Lin, Yu Shun ; Lu, Shui Yuan ; Wu, Hai Ping ; Chang, Chi Fen ; Chiu, Yung Tsung ; Yang, Hui Ting ; Chao, Pei Min. / Is frying oil a dietary source of an endocrine disruptor? Anti-estrogenic effects of polar compounds from frying oil in rats. In: Ecotoxicology and Environmental Safety. 2019 ; Vol. 169. pp. 18-27.
@article{0d67966edb8c46148b6b0b64e31ab9e3,
title = "Is frying oil a dietary source of an endocrine disruptor? Anti-estrogenic effects of polar compounds from frying oil in rats",
abstract = "The objective was to investigate endocrine-disrupting effects of polar compounds from oxidized frying oil. Estrogenicity of polar compounds was tested with a rat uterotrophic bioassay. Dietary oxidized frying oil (containing 51{\%} polar compounds) or polar compounds isolated from it were incorporated into feed (in lieu of fresh soybean oil) and fed to ovariectomized rats, with or without treatment with exogenous ethynyl estradiol. Exogenous estrogen restored uterine weight, and caused histological abnormalities (stratified epithelia and conglomerate glands) as well as proliferation of uterine epithelial cells. However, tamoxifen or polar compounds reduced these effects. Furthermore, tamoxifen or polar compounds down-regulated uterine mRNA expression of estrogen receptor (ER)-target genes, implicating reduced ER activity in this hypo-uterotrophic effect. Inhibition of ER signaling and mitosis by polar compounds were attributed to reduced MAPK and AKT activation, as well as a reduced ligand binding domain-transactivity of ERα/β. We concluded polar compounds from frying oil are potential endocrine-disrupting chemicals, with implications for food and environmental safety.",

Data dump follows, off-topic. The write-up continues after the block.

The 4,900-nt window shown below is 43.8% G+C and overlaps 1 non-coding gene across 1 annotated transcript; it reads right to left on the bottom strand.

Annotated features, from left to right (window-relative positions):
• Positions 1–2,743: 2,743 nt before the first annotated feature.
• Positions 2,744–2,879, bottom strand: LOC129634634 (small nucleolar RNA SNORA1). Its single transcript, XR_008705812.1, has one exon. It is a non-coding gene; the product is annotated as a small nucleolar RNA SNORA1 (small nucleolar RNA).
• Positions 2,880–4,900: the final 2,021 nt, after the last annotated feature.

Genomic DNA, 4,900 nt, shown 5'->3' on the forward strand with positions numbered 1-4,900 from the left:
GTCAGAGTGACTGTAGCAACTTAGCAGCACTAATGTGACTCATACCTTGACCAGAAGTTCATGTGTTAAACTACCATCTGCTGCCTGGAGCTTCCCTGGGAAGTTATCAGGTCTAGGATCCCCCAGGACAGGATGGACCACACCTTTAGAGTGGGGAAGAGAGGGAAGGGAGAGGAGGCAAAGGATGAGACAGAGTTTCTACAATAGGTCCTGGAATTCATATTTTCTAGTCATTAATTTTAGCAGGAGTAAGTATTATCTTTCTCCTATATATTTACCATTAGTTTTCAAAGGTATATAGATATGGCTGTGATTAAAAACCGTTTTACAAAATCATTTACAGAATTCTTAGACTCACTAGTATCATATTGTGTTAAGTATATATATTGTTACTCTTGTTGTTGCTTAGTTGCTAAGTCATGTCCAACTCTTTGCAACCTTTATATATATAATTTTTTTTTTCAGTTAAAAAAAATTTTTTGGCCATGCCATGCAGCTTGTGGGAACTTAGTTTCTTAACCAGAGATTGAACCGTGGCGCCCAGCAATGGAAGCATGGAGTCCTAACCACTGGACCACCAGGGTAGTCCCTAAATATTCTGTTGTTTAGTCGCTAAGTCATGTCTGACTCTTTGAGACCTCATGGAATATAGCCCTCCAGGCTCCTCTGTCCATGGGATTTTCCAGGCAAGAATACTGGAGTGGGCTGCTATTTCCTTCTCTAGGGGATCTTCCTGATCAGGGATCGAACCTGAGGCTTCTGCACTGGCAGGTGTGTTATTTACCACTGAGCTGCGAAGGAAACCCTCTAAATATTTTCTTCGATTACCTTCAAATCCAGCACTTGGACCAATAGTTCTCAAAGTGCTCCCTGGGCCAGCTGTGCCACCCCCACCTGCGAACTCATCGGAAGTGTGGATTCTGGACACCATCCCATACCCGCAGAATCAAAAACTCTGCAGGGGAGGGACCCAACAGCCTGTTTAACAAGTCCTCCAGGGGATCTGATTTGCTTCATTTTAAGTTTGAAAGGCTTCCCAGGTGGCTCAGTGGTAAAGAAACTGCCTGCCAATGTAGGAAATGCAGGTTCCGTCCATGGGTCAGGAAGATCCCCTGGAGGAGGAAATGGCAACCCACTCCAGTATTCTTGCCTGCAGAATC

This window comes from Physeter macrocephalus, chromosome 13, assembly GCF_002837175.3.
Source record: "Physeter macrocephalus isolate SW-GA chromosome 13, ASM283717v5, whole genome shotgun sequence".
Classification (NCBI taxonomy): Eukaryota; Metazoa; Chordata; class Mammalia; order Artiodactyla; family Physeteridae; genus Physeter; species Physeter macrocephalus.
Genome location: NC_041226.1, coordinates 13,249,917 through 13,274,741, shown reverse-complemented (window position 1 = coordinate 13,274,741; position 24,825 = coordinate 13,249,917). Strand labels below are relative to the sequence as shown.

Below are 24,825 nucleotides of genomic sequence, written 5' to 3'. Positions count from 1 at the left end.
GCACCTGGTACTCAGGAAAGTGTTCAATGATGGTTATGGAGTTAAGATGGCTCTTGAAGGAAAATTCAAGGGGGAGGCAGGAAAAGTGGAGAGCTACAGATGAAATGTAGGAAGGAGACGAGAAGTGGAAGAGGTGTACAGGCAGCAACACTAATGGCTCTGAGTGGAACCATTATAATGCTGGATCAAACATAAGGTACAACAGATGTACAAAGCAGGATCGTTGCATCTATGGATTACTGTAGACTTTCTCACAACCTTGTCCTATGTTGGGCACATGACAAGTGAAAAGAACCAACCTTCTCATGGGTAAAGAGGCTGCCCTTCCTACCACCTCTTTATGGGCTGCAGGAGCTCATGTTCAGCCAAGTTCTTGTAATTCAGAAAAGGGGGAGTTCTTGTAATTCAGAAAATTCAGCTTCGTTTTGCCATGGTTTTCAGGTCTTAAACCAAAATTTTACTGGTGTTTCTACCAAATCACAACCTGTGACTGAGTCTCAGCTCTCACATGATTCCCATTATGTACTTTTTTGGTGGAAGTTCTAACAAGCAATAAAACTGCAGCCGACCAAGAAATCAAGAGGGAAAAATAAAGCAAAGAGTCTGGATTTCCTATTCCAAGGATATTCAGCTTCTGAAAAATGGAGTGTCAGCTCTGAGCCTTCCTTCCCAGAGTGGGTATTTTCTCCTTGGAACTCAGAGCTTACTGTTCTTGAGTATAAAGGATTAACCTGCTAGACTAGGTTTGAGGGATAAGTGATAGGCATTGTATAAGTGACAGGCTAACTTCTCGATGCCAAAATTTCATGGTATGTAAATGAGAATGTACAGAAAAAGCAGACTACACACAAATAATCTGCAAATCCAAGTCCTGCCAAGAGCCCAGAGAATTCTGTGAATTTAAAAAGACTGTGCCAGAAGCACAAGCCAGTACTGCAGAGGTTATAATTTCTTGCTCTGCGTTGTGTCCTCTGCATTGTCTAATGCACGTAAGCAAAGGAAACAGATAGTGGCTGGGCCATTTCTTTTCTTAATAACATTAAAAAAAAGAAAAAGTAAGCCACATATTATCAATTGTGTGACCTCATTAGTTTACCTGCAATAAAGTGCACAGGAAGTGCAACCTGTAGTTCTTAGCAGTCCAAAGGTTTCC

keywords = "Anti-estrogenic effect, Oxidized frying oil, Polar compounds, Uterotrophic bioassay",
author = "Lin, {Yu Shun} and Lu, {Shui Yuan} and Wu, {Hai Ping} and Chang, {Chi Fen} and Chiu, {Yung Tsung} and Yang, {Hui Ting} and Chao, {Pei Min}",
year = "2019",
month = "3",
day = "1",
doi = "10.1016/j.ecoenv.2018.10.111",
language = "English",
volume = "169",
pages = "18--27",
journal = "Ecotoxicology and Environmental Safety",
issn = "0147-6513",
publisher = "Academic Press Inc.",

}

TY - JOUR

T1 - Is frying oil a dietary source of an endocrine disruptor? Anti-estrogenic effects of polar compounds from frying oil in rats

AU - Lin, Yu Shun

AU - Lu, Shui Yuan

AU - Wu, Hai Ping

AU - Chang, Chi Fen

AU - Chiu, Yung Tsung

AU - Yang, Hui Ting

AU - Chao, Pei Min

PY - 2019/3/1

Y1 - 2019/3/1